The 150th anniversary of the opening to the public of the railway line to Wemyss Bay will be celebrated next weekend. But how much do you know about the history of the pier and the railway line which together handle more than 800,000 passengers every year?
Opened as a branch line from Port Glasgow on May 15, 1865, the railway line to Wemyss Bay was constructed by the Greenock and Wemyss Bay Railway Company, but from the start it was operated by the Caledonian Railway Company.
The original station terminal was designed in the style of a handsome villa, in order not to detract from the spacious second homes which wealthy businessmen and industrialists from Glasgow were building in the area.
This was the height of the steam power era. Until the coming of the railway, the steamer journey from Glasgow to Largs took five hours and cost 7/6d cabin fare single. Now the new Wemyss Bay Railway, for an all-in fare of 2/7d, reduced the journey time to an hour and a half, a third of the time being spent on the steamer from Wemyss Bay to Largs.
At last public transport was affordable for most people, and sailing on the Clyde on board one of the many paddle steamers became hugely popular. A day ‘doon the watter’, or better still, a fortnight on the Clyde coast, became a real possibility. Formerly quiet coastal towns developed into holiday resorts, with esplanades, golf courses, theatres and hotels.
Wemyss Bay pier has long served as the crossing point to and from Rothesay. But the development of the Clyde coast resorts and the rail service connection brought steamer services between Wemyss Bay and Largs, Cumbrae, Innellan and Toward, as well as Rothesay.
Traffic increased and it was not long before the 1865 terminus became inadequate. The present station and pier were designed by Caledonian Railway engineering staff under Donald Mathieson, assisted by James Miller, Scotland’s leading railway architect.
It was greatly enlarged, doubling the number of platforms and steamer berths, and most significantly, by means of its glorious glass canopies over platforms, concourse and walkway to the pier, provided protection from the worst of the Scottish weather for the travelling passenger.
When the new station and pier opened in 1903, Wemyss Bay was recognised as the finest railway pier in Britain, and is now classified as a Grade A listed structure.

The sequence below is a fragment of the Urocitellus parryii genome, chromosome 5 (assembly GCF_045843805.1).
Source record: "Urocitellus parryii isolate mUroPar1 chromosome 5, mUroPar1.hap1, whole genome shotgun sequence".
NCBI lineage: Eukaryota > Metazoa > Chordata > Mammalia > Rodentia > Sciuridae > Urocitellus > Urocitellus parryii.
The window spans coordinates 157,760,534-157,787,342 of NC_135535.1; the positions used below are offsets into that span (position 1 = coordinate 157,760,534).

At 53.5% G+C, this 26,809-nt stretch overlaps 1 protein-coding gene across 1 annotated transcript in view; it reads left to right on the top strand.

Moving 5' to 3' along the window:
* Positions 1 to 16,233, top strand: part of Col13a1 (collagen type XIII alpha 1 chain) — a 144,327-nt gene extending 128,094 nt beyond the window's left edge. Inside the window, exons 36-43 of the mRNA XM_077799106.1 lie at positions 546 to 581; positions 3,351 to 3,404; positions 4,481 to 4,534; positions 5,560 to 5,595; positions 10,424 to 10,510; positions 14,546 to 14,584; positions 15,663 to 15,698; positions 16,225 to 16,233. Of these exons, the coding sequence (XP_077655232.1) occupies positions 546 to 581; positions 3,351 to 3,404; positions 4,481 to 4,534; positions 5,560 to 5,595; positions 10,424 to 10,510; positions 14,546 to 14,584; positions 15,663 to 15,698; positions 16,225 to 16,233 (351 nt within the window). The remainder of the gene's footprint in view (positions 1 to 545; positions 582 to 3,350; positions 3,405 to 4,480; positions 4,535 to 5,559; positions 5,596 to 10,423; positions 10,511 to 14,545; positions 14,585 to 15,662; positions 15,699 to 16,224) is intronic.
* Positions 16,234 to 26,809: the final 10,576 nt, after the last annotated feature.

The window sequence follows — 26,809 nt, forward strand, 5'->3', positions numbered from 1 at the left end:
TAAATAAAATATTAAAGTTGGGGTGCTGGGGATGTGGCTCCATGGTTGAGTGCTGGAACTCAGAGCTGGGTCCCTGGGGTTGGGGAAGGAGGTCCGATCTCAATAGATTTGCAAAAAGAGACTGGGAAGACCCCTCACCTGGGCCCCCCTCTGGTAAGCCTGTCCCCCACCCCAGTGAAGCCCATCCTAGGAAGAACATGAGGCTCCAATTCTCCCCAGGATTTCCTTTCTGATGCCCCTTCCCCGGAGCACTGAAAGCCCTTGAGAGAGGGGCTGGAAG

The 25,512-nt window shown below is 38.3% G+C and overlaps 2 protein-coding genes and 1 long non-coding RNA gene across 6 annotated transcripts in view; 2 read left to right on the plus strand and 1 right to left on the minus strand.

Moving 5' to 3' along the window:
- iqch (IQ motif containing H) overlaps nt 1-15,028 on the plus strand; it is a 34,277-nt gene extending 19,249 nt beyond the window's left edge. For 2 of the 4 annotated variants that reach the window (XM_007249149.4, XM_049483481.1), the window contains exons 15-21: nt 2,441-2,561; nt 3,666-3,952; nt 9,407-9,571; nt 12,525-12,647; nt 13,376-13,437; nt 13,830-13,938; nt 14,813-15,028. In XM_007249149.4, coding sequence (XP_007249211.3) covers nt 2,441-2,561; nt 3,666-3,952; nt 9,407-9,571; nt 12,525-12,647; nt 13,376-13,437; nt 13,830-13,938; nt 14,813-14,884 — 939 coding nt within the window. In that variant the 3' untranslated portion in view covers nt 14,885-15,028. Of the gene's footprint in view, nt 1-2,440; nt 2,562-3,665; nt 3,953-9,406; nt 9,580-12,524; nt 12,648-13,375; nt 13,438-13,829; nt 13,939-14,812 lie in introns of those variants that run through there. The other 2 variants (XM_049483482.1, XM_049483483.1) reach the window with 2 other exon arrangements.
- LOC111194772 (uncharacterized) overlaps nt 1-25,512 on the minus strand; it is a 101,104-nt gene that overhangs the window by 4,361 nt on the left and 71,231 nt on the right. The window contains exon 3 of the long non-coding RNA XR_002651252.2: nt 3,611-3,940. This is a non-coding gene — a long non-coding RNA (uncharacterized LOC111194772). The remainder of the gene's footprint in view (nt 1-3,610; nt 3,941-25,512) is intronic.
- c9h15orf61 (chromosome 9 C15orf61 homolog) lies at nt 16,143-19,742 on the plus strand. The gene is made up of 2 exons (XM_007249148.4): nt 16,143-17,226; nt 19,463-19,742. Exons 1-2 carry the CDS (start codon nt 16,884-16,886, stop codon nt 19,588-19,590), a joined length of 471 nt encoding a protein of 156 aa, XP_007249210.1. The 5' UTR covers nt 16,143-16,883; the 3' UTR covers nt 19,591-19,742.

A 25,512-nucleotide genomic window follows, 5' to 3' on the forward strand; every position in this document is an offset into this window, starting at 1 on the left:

Today traffic is much reduced, and the extensive accommodation for staff and public services not required - though Wemyss Bay is fortunate to have still an operational cafe, bar, toilets and a staffed ticket office too.
The Friends of Wemyss Bay Station, a group of volunteers formed to support the station, operate a second hand bookshop and a gallery in the former First Class Waiting rooms. As part of ScotRail’s Adopt a Station scheme, they also care for containers of plants, a continuation of a long-standing tradition at Wemyss Bay.
Currently the station is undergoing a major renovation to those glass canopies and is not at its most elegant. Nonetheless, this is a year to celebrate - and the day to mark in your diaries is Saturday, May 16.
On that day, one of CalMac’s Rothesay-Wemyss Bay ferries will be ‘dressed overall’ [for landlubbers, that means it’ll be bedecked in flags - Ed], with a special display of photographs and models of paddle steamers on board, supplied by members of the Clyde River Steamer Club, the Paddle Steamer Preservation Society, the Scottish Maritime Association and others.
In the Station Gallery at Wemyss Bay there will be an exhibition of railway paintings by Dugald Cameron, including new work showing the original station and pier in operation. During the morning only, from 10am to 12 noon, there will also be models of Caledonian Railway locomotives on display.
During the afternoon the AGM of the Friends will be held in Skelmorlie & Wemyss Bay Parish Church Hall at 2pm, when all will be welcome. The speaker will be Richard Kinsella, of Network Rail, who will talk about the current programme of renovations at the station.